Posts Tagged ‘Mobile Platform’
In the beginning there was the PalmOS mobile platform, and then there was Symbian, then Windows Mobile and RIM’s Blackberry OS. Then came the juggernaut iPhone OS from Apple. That was followed by Android from Google. Soon Palm will launch another mobile platform called the WebOS. All these different platforms lead to a question: How many mobile platforms can your company support?
That is just the operating systems. Already the mobile industry is fragmented with dozens of smartphone manufacturers. Add in the different features of the handsets themselves, like accelerometer, GPS, camera, etc, and you have a whole matrix of feature sets that need to be accounted for.
It is amazing how often entrepreneurs and product managers at smaller companies have said to me that this is their strategy. Then I ask them how soon they will be on all these platforms and I get a vague answer of as soon as we can. Given this situation, how long can companies justify developing products for all platforms?
Companies really need to evaluate their strategy against their resources. Building and supporting products on multiple platforms is costly and labor intensive process, just ask all those who build and support PC and Mac products. The complexity increases multiple-fold in the smartphone space. As an entrepreneur or product manager, you don’t have the time to wait until the product has been tested on all the platforms. You need to be out in the market before your competition.
Considering the limited funding and resources, you have to decide on one or two “hero” platforms as Tim Westergren, founder of the popular Pandora music service calls them. He has decided that iPhone is the “hero” platform they will focus on and when WebOS from Palm is available, that will be its second “hero” platform.
There are definite benefits in this strategy: You can develop a product that leverages the various features of that platform. You are able to conserve your resources by developing on few platforms. You can become the “best-in-class” on the specific platforms.
On the flip side, though, you have to weigh how successful are your target platforms going to be. iPhone has done phenomenally well and therefore could be a no-brainer for a lot of us. However, if you were targeting say Android or even the much-anticipated WebOS from Palm, you just have to look back at all those folks who jumped on the PalmOS bandwagon and decide if the rewards outweigh the risk and what is the likelihood of the platform surviving a few years.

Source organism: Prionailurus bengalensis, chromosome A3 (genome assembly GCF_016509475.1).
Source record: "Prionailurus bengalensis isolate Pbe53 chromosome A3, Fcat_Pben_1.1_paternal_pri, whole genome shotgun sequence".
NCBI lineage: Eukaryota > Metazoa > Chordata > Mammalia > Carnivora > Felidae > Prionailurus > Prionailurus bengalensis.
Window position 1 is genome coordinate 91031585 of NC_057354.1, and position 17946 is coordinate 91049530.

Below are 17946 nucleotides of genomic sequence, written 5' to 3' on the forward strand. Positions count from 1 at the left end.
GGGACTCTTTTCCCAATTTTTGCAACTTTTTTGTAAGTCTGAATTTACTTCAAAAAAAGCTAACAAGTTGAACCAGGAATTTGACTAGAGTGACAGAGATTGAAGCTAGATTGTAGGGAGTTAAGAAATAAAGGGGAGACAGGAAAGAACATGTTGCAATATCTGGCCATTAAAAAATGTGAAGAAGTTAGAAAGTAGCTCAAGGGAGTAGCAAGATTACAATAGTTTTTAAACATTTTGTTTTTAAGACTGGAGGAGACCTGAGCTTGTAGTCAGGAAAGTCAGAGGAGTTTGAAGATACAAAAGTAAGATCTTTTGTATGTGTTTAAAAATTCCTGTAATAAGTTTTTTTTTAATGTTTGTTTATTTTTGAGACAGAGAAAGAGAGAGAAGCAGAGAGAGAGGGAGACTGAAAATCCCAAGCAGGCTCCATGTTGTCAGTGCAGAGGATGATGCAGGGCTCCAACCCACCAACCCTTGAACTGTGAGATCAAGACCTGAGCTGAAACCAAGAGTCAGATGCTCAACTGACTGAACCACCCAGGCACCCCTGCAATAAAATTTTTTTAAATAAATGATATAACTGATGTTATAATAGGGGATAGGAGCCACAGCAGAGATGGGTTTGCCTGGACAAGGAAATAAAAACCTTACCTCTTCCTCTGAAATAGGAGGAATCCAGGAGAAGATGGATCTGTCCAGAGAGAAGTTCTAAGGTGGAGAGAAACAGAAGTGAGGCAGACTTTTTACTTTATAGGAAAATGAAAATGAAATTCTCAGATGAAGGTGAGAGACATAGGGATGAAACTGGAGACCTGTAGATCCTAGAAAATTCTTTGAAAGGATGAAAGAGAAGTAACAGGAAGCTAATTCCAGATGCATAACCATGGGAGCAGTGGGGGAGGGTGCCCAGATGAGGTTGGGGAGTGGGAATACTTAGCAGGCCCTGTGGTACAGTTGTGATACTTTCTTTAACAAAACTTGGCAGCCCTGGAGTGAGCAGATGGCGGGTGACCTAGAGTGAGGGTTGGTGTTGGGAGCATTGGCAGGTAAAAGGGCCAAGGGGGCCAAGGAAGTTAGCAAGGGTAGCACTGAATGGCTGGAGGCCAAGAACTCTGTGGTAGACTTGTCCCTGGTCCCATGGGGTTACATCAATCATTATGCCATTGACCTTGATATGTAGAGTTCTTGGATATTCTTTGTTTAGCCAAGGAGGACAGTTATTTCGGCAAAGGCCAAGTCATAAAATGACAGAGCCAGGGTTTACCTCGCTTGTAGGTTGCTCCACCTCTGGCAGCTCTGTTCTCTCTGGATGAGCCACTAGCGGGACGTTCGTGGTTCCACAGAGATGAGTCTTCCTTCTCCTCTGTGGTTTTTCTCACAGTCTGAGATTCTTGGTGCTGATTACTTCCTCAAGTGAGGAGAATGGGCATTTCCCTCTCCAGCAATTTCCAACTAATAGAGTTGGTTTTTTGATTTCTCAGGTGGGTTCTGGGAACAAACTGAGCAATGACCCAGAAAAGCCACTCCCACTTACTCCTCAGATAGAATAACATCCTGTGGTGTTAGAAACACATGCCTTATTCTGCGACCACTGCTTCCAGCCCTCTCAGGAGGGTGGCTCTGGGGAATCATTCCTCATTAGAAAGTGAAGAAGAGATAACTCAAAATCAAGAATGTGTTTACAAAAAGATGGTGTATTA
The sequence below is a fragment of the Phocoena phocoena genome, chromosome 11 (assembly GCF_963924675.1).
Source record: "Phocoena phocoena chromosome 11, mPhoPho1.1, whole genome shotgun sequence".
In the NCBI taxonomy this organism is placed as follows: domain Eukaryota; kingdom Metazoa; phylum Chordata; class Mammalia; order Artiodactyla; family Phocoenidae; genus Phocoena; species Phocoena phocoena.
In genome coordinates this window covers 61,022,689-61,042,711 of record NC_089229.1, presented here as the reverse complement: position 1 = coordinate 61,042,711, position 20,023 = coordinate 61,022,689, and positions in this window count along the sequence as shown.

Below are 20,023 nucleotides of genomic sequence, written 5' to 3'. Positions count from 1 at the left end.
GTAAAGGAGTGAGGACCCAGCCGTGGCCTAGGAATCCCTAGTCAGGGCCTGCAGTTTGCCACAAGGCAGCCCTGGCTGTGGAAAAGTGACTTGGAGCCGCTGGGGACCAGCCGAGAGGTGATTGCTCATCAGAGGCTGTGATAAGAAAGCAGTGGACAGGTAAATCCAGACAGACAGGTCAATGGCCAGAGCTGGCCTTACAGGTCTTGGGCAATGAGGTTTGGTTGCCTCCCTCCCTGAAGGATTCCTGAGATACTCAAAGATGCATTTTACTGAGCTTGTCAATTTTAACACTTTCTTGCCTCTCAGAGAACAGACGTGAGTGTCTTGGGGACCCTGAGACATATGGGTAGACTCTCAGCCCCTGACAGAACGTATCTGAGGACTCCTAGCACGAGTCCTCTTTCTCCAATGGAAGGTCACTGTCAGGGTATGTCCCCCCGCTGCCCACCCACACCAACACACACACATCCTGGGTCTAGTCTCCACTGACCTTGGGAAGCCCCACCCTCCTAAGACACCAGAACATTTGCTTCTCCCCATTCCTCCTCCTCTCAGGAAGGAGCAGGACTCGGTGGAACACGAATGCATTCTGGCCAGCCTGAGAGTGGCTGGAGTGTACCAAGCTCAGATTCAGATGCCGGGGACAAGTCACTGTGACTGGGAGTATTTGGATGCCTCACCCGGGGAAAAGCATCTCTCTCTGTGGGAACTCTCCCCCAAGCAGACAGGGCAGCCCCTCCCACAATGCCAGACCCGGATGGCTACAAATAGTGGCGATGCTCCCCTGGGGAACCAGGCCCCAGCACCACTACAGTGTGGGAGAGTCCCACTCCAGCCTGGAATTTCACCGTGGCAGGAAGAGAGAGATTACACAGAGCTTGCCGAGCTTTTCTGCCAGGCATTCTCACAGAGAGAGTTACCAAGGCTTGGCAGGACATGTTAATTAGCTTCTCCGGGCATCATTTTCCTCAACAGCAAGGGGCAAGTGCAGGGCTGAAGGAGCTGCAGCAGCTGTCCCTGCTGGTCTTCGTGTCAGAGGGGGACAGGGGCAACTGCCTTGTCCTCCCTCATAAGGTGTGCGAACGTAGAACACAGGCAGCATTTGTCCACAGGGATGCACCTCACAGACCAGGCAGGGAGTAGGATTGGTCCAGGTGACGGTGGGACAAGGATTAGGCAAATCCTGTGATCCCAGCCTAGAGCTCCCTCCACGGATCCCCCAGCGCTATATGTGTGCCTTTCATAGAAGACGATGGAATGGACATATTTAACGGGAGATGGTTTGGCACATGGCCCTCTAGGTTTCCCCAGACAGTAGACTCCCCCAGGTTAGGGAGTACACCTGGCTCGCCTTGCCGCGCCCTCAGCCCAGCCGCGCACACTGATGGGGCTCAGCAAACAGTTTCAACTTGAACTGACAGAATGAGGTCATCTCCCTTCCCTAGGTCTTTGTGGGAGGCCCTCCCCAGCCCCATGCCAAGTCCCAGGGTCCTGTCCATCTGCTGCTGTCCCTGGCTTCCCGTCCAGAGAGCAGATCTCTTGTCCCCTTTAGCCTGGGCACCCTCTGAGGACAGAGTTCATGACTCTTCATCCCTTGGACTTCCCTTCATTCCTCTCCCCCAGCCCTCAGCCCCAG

Once you have decided on the platforms, like all good strategists, keep evaluating them and your strategy. Tim Westergren did not embark on his strategy right from the get-go. In fact, for two years Pandora was available on AT&T and Verizon Wireless’ application stores where it languished. Only when iPhone came along and Tim decided to launch his product on that platform did he found success.
InStat, a Scottsdale, Arizona based research company, is out with a new report outlining the efforts by Apple and Google to build groundswell for their respective platforms and in the process reshape the wireless industry. Apple is out of the gate with its iPhone phones. According to InStat, “Apple’s iPhone had ambitions to change the wireless industry. Now it looks like it will mostly sell a large number of very exciting phones.” It certainly looks like that, given the stranglehold the operators have on the mobile ecosystem. However, I think it is early days in this shakeout. Certainly, the operators are trying to keep all the other players on their toes by constantly upgrading their infrastructure and introducing new technologies like WiMAX, LTE, etc. However, the platform vendors and other software developers will soon catch up and be nimble enough to adapt to the changing environment.